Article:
Explained: China’s Cyber Attack On India’s Power Grid Amid Ladakh Standoff; May Even Have Caused Blackout In Mumbai 

  • A new study by a US-based firm gives evidence of Chinese attacks on India’s critical infrastructure, including the power grid.
  • Swarajya StaffMonday, March 1, 2021 4:36 pm IST
    Power Grid 
    Power Grid 

    A new study by Recorded Future, a cybersecurity company based in Massachusetts, says Chinese state-sponsored groups targeted India’s power grid and could have been behind the electricity blackout in Mumbai, in October 2020, when India and China were locked in a military standoff in eastern Ladakh, the worst in over four decades.

    The report, available here, says that the Recorded Future’s Insikt Group tracked a steep rise in targeted intrusion activity against Indian power generation and transmission infrastructure from Chinese state-sponsored groups.

    It notes that a “concerted campaign” was launched against large swathes of India’s power sector, targeting at least 10 Indian power sector organisations, including four of the five Regional Load Despatch Centres in the country responsible for the integrated operation of India’s power grid, including balancing electricity supply and demand to maintain a stable grid frequency.

    The Recorded Future report has identified RedEcho as the Chinese state-backed group behind the attack on India’s power grid, including high-voltage transmission substation and a coal-fired thermal power plant.

    “In total, we identified 21 IP addresses resolving to 10 distinct Indian organizations in the power generation and transmission sector that were targeted,” the report by Recorded Future says.

    Recorded Future was able to track targeted attacks against 12 Indian entities, all of which qualify as critical infrastructure according to the National Critical Information Infrastructure Protection Centre definition.

    Apart from the power grid, targets include Mumbai and Tuticorin ports.

    Suspected Indian power sector victims of targeted intrusions. (Recorded Future)
    Suspected Indian power sector victims of targeted intrusions. (Recorded Future)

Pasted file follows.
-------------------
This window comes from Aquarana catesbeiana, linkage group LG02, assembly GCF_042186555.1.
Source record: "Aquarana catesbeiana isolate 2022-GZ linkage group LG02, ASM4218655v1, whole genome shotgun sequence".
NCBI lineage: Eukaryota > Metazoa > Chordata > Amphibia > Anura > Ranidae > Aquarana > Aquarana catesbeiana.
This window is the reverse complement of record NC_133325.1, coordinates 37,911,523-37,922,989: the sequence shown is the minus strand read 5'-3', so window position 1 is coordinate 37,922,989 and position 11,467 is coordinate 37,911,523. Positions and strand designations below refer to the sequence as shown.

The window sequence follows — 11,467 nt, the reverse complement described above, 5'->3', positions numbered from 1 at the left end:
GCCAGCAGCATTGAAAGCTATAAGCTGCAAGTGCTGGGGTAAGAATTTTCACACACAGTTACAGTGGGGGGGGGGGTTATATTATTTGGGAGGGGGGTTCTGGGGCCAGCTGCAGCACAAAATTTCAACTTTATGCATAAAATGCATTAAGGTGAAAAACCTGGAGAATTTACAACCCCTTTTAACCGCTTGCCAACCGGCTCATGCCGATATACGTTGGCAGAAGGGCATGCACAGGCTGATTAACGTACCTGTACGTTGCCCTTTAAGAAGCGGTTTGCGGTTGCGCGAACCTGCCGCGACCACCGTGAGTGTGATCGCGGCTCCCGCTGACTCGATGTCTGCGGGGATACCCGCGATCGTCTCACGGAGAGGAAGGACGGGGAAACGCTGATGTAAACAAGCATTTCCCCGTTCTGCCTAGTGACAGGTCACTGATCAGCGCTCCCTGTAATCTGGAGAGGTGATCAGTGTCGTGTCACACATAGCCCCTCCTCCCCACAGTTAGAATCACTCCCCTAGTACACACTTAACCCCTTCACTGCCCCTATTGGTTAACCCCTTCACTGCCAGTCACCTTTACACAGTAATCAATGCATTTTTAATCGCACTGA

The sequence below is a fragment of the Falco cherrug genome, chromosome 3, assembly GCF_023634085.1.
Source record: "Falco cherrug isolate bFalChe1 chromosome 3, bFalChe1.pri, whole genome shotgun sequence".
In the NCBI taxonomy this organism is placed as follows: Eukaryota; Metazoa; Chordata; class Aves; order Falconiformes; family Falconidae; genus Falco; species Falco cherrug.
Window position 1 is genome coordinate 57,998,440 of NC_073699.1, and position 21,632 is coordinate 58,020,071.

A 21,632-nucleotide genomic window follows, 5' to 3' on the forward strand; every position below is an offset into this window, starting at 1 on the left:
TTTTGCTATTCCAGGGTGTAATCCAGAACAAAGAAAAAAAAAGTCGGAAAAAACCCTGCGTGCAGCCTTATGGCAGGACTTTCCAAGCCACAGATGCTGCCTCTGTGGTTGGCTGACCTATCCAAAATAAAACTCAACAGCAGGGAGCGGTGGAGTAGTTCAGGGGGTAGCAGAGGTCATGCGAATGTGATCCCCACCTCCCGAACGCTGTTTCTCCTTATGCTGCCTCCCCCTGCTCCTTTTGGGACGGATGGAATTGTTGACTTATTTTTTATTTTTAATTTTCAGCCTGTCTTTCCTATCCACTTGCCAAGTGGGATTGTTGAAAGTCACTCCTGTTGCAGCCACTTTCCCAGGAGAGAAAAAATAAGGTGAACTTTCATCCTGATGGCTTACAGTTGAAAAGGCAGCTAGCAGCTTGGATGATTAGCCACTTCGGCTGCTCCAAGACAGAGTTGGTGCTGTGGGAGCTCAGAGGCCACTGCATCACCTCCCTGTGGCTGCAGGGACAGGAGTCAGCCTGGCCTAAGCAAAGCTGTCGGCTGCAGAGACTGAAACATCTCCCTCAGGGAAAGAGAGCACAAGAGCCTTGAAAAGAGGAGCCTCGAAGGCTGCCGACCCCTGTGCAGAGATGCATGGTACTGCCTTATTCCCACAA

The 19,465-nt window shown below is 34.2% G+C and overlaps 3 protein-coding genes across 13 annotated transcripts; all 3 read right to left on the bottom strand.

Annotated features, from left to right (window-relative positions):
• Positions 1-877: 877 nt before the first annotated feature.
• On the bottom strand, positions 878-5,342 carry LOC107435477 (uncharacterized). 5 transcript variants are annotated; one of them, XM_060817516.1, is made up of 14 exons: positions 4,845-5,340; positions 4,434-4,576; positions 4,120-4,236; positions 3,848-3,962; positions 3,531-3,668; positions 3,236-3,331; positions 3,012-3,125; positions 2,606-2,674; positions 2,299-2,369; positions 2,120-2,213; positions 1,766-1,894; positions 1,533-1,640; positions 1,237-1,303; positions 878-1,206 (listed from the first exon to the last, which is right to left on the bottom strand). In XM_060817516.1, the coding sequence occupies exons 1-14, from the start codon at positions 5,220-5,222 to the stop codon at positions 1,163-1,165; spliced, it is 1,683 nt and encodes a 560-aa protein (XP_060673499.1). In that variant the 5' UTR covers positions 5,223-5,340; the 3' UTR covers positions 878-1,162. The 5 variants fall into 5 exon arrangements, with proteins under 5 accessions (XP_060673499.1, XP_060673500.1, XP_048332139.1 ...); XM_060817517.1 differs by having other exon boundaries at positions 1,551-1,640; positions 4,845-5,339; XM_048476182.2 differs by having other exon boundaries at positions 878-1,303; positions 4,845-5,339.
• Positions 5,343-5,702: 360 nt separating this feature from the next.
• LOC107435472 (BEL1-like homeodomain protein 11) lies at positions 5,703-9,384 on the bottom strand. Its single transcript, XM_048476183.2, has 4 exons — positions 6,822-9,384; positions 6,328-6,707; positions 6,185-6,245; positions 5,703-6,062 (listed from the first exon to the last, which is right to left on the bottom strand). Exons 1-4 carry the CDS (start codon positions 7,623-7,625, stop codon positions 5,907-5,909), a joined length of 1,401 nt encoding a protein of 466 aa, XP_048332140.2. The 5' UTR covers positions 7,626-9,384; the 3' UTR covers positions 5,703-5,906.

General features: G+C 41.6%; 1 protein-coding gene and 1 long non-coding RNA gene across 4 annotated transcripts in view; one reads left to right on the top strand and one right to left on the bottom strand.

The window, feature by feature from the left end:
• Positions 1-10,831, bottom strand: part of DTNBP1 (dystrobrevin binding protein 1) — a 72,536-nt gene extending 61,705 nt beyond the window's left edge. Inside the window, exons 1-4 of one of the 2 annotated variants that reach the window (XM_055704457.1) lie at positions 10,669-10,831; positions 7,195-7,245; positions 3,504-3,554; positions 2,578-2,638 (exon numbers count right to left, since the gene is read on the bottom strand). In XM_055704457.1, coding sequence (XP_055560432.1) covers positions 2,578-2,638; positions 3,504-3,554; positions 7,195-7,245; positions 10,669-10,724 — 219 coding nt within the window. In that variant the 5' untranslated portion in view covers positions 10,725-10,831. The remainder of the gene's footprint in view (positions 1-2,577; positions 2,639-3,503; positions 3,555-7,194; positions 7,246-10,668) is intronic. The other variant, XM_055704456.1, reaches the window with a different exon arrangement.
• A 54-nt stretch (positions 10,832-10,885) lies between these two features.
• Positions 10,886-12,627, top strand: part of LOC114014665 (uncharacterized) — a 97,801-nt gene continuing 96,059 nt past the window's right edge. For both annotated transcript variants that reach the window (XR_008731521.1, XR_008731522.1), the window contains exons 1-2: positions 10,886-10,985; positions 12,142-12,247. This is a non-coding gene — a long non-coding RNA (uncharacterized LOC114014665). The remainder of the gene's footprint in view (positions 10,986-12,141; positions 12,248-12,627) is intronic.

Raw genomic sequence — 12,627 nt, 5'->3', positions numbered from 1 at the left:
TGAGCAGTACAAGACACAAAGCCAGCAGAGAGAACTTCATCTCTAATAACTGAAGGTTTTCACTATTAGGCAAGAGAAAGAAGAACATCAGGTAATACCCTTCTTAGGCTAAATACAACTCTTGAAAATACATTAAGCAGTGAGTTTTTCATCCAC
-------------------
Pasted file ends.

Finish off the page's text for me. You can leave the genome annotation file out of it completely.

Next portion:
The targeting of India’s critical infrastructure, which this report says began sometime around mid-2020, amid the military standoff with China, could have been aimed at sending a message to India, a report in the New York Times says.

    In November 2020, little over a month after the blackout in Mumbai, reports in the Indian media, based on the findings in a preliminary investigation by Maharashtra’s cyber department, said the massive power outage in India’s financial capital could have been caused by cyberattacks originating from China.

    While Indian authorities have remained silent on the issue since, the findings in this report provide additional evidence to support the claim.

    The report found evidence which proves that Chinese state-sponsored groups placed malware in India’s electricity grid and other critical infrastructure. Most of the malware was never activated, the report says, adding that the “pre-positioning [of malware] on energy assets may support several potential outcomes, including geo-strategic signaling during heightened bilateral tensions, supporting influence operations, or as a precursor to kinetic escalation”.

    Recorded Future has shared its findings with India’s Computer Emergency Response Team, or CERT-In, a cybersecurity agency responsible for investigation and early-warning. While CERT has acknowledged the receipt of information from Recorded Future at least twice, it has not shared its own assessment.

    “Power is a very sensitive and strategic sector...we have to guard it against any sabotage by countries which are adversaries or possible adversaries,” India’s Power Minister, R K Singh, had said in June 2020, a few months before the blackout in Mumbai, with an indirect reference to China.

    “We want to build a firewall,” he said, adding that the government will not allow import of power generation and transmission equipment from China.

    Just days later, Xiang Ligang, head of the Beijing-based Information Consumption Alliance, a telecom industry association, had said that it was “technically possible” to target Indian power grid and “cause partial network paralysis”.

    This isn’t the first time China is being accused of placement of malware in an adversary’s electric grid. Cybersecurity groups in India, including the Cyber Peace Foundation, have noted a surge of malware directed at India’s power sector.

    Concerns have also been raised in the US, Australia and other countries.

    In 2014, Admiral Michael Rogers, the then head of the National Security Agency and the US Cyber Command, warned that China had the capability to shut down US’ power grid and other critical infrastructure. In Australia, experts have called for investigations into Chinese state involvement in Australia’s power grid.

    Interestingly, Recorded Future says it had observed that “suspected Indian state-sponsored group Sidewinder” had targeted Chinese military and government entities in 2020, hinting that New Delhi may have been responding to Chinese provocations on the cybersecurity front to deter Beijing.

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